The Dow was up 49 points to 12,988 shortly after noon. Earlier in the morning, it rose as high as 12,996. On Tuesday it briefly traded above 13,000 for the first time in nearly four years.
The broader Standard & Poor's 500 was up three points to 1,361, and the Nasdaq composite was up 19 points to 2,952.
The gains were uneven. Seven of the 10 industry groups in the S&P 500 rose, led by financials.
Grocery store operator Safeway Inc. plunged 10 percent after reporting a 6 percent drop in profit. Grocers are struggling with rising prices for food and fuel while dealing with cost-conscious shoppers.
Kohl's, the department store chain, sank 5 percent after weak holiday sales forced it to miss analysts' estimates for revenue and per-share earnings. Retailers are struggling to lure cash-strapped customers to keep spending and are being forced to slash prices, which might persuade more customers to walk through the door but also cuts into profit margins.
The market has been yanked up and down this year by incremental headlines out of Greece as the country's lawmakers and its lenders wrestled over a deal that would keep the country from defaulting on debt next month but also require it to cut the profligate public spending that its citizens have grown used to.
Earlier this week Greece locked down terms of its second bailout but it doesn't have the money yet. The terms of the deal still need to be validated by the end of March, meaning the market could continue to fluctuate on small changes in the deal-making process.
David Trone, managing director of JMP Securities, said financial stocks were up on the relative calm in Greece. U.S. bank stocks had plummeted last year over fears about their exposure to European debt.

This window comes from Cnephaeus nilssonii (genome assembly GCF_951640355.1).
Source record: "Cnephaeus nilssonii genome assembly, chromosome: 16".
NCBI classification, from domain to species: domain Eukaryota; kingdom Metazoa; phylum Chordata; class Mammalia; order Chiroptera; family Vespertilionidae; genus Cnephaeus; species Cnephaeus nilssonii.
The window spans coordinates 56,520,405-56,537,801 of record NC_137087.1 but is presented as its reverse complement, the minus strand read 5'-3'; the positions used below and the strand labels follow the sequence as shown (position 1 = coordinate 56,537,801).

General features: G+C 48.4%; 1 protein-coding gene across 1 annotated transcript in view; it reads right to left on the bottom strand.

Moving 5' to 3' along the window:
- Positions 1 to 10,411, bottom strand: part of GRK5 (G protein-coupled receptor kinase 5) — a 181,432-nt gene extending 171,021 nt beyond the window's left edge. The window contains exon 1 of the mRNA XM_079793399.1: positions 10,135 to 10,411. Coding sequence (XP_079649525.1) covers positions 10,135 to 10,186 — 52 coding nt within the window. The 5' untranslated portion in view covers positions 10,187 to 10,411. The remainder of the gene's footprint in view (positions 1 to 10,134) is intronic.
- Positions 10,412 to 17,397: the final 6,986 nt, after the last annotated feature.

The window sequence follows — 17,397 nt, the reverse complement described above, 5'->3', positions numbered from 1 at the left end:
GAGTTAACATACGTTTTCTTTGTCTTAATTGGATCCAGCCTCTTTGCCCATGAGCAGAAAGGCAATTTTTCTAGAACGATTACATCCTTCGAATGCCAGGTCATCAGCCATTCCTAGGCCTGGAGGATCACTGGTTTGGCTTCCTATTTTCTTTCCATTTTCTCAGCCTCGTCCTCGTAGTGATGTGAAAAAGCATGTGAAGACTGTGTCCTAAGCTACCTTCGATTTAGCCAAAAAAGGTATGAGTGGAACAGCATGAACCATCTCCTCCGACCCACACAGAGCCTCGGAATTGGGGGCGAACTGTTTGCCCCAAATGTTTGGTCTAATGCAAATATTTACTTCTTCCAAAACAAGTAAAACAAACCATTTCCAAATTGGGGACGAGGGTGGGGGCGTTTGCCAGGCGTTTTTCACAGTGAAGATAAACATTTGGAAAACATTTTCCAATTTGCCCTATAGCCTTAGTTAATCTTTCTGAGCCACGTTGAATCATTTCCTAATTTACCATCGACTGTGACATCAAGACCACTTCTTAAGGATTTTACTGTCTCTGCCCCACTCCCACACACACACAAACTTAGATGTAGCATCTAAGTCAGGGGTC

Otherwise, Thursday's news out of Greece was too incremental to move the market much one way or the other. "Investors aren't feeling any happier or any worse than they were yesterday," Trone said.
For the most part, U.S. stocks have been rising since Thanksgiving, as the most potent fears of last summer — that the country would enter another recession, and that the European debt crisis would prove catastrophic to the U.S. — have dissipated.
The market has yet to settle into a definitive trend, however. In the 35 completed trading days so far this year, the Dow has risen on 20 and fallen on 15.
The yield on the 10-year Treasury note rose to 2.02 percent from 2 percent late Wednesday, another sign that investors are putting more money into stocks rather than the safe-haven government bonds.
There have been signs that the U.S. economy is improving — including Thursday's report that the number of people seeking unemployment aid last week was unchanged, at its lowest point in four years.
There are also concerns that the nascent recovery could be derailed by a jobless rate that remains roughly double what economists consider full employment, and gas prices that are higher than they've ever been at this time of year. A gallon of regular gas costs $3.61, on average, up from $3.19 a year ago as tensions mount over Iran's nuclear program.
Among other stocks making big moves, Hewlett-Packard dropped 4 percent after issuing a disappointing profit outlook and reporting a 7 percent decline in sales. New CEO Meg Whitman pleaded for patience from investors as she described internal challenges and other problems that contributed to a decline in earnings at one of the world's largest technology companies.